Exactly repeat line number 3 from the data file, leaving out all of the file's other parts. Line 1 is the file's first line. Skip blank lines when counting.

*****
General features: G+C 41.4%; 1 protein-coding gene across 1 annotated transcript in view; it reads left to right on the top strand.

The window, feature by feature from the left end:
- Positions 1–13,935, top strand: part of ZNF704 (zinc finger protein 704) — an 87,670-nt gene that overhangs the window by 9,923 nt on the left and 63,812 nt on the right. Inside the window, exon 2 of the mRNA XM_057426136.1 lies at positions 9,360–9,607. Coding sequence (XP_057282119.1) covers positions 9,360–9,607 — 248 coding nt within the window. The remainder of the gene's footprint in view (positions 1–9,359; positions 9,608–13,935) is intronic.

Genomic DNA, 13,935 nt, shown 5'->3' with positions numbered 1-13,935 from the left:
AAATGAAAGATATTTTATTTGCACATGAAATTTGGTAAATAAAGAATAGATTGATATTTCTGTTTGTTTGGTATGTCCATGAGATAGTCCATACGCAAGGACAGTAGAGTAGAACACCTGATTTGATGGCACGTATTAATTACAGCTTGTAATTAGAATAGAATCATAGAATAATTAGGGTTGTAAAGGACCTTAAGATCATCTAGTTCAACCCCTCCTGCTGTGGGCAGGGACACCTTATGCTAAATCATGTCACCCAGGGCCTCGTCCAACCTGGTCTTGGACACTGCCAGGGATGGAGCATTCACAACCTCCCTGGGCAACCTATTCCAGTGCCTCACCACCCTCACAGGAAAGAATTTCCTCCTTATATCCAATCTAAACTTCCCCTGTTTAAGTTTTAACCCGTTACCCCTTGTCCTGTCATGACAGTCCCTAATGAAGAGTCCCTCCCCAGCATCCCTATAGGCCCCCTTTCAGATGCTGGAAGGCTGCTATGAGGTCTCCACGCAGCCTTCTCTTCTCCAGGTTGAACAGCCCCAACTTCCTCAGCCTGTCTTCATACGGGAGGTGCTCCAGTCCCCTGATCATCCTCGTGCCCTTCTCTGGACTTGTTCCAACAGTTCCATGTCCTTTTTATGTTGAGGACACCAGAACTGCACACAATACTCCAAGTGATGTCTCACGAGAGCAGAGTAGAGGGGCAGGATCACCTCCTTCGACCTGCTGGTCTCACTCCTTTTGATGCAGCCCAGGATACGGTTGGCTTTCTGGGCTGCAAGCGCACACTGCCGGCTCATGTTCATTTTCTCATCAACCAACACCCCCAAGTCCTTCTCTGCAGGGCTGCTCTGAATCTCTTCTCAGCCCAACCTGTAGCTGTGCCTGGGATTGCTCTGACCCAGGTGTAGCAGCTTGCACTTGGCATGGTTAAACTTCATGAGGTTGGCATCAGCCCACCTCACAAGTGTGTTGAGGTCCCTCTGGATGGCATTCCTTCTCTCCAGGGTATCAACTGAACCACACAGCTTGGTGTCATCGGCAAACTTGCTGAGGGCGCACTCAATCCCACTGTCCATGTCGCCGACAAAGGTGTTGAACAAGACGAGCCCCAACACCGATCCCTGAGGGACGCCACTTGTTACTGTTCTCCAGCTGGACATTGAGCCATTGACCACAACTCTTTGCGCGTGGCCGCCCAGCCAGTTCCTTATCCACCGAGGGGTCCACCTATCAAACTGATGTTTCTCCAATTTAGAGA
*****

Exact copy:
- Positions 1–13,935, top strand: part of ZNF704 (zinc finger protein 704) — an 87,670-nt gene that overhangs the window by 9,923 nt on the left and 63,812 nt on the right. Inside the window, exon 2 of the mRNA XM_057426136.1 lies at positions 9,360–9,607. Coding sequence (XP_057282119.1) covers positions 9,360–9,607 — 248 coding nt within the window. The remainder of the gene's footprint in view (positions 1–9,359; positions 9,608–13,935) is intronic.